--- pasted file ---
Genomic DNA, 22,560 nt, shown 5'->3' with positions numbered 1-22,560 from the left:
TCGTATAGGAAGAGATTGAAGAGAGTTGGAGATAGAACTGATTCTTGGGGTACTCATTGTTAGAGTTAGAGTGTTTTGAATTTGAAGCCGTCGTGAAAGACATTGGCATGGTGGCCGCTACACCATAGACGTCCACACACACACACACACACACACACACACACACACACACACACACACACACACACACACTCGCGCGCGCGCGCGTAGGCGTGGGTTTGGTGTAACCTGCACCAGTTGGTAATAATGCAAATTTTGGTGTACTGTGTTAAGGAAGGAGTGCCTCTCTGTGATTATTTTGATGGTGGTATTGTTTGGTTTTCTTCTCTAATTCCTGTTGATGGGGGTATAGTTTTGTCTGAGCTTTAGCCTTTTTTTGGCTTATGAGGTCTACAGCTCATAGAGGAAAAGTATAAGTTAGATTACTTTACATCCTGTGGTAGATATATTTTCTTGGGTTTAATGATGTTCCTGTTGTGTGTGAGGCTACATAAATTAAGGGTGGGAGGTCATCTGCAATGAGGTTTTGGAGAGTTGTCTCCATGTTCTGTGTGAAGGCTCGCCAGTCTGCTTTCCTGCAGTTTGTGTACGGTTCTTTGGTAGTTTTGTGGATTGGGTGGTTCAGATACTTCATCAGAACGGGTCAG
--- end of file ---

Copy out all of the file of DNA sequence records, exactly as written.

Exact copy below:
Genomic DNA, 22,560 nt, shown 5'->3' with positions numbered 1-22,560 from the left:
TCGTATAGGAAGAGATTGAAGAGAGTTGGAGATAGAACTGATTCTTGGGGTACTCATTGTTAGAGTTAGAGTGTTTTGAATTTGAAGCCGTCGTGAAAGACATTGGCATGGTGGCCGCTACACCATAGACGTCCACACACACACACACACACACACACACACACACACACACACACACACACACACACACACTCGCGCGCGCGCGCGTAGGCGTGGGTTTGGTGTAACCTGCACCAGTTGGTAATAATGCAAATTTTGGTGTACTGTGTTAAGGAAGGAGTGCCTCTCTGTGATTATTTTGATGGTGGTATTGTTTGGTTTTCTTCTCTAATTCCTGTTGATGGGGGTATAGTTTTGTCTGAGCTTTAGCCTTTTTTTGGCTTATGAGGTCTACAGCTCATAGAGGAAAAGTATAAGTTAGATTACTTTACATCCTGTGGTAGATATATTTTCTTGGGTTTAATGATGTTCCTGTTGTGTGTGAGGCTACATAAATTAAGGGTGGGAGGTCATCTGCAATGAGGTTTTGGAGAGTTGTCTCCATGTTCTGTGTGAAGGCTCGCCAGTCTGCTTTCCTGCAGTTTGTGTACGGTTCTTTGGTAGTTTTGTGGATTGGGTGGTTCAGATACTTCATCAGAACGGGTCAG